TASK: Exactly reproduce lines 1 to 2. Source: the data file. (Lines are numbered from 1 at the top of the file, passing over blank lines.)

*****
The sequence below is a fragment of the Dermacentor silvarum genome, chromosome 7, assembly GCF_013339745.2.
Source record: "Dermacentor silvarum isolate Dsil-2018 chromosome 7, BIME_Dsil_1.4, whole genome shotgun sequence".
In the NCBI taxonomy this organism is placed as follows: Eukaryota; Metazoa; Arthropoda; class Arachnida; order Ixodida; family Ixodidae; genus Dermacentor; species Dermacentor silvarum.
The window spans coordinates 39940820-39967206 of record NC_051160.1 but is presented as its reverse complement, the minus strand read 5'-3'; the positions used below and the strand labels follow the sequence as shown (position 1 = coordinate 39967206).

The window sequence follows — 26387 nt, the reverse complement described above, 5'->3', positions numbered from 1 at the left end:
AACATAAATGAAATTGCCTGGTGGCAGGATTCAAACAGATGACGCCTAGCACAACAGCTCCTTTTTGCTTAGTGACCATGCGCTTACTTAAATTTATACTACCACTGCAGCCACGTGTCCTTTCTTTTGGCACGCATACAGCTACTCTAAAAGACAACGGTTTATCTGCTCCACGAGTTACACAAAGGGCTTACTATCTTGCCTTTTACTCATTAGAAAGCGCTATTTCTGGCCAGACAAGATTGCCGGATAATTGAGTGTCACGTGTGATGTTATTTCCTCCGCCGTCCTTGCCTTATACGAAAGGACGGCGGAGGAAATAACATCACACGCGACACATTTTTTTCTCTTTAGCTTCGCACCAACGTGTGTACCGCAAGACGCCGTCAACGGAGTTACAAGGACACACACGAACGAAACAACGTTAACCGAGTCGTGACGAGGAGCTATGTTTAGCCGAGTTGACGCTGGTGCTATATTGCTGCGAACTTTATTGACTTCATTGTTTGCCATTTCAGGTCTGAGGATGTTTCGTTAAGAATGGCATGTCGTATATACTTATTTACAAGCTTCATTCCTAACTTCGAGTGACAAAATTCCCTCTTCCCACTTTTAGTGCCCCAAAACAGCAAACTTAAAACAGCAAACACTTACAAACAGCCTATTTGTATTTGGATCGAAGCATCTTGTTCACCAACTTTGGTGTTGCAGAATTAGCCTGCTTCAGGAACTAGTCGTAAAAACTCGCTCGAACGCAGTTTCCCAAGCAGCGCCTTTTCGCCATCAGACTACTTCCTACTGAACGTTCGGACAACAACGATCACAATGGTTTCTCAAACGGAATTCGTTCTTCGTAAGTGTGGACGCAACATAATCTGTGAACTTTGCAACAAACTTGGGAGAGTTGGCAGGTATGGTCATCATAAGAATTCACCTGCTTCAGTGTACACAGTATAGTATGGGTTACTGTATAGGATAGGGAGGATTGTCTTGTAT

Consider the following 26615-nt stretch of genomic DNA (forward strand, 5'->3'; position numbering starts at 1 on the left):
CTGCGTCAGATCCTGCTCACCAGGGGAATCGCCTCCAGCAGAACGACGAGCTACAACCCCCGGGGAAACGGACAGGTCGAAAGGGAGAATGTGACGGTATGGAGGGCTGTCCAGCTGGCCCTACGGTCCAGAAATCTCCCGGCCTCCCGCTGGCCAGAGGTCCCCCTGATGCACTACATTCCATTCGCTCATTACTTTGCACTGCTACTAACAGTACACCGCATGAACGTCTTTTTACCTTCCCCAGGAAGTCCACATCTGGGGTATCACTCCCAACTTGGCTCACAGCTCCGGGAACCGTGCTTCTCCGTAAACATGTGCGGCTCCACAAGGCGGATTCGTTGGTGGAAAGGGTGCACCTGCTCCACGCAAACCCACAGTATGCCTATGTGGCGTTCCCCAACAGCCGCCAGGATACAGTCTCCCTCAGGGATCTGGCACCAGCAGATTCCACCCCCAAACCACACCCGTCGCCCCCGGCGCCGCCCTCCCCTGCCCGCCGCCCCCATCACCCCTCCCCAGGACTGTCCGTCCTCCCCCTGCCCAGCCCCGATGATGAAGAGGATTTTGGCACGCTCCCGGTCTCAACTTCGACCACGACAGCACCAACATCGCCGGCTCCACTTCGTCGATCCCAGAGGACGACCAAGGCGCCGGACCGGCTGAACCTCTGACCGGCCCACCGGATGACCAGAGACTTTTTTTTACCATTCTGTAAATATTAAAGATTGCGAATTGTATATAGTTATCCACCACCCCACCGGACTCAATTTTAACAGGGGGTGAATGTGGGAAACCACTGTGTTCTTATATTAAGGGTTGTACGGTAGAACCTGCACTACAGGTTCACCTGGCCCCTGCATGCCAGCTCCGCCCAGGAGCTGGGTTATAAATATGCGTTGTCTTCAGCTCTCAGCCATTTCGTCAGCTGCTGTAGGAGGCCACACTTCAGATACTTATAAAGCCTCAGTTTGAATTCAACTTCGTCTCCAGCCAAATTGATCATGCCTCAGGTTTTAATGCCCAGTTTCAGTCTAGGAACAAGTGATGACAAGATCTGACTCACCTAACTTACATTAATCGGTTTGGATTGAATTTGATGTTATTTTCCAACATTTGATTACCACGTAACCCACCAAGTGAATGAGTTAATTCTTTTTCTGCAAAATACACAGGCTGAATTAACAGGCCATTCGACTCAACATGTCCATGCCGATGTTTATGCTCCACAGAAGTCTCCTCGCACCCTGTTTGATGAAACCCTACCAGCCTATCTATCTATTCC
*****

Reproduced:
The sequence below is a fragment of the Dermacentor silvarum genome, chromosome 7, assembly GCF_013339745.2.
Source record: "Dermacentor silvarum isolate Dsil-2018 chromosome 7, BIME_Dsil_1.4, whole genome shotgun sequence".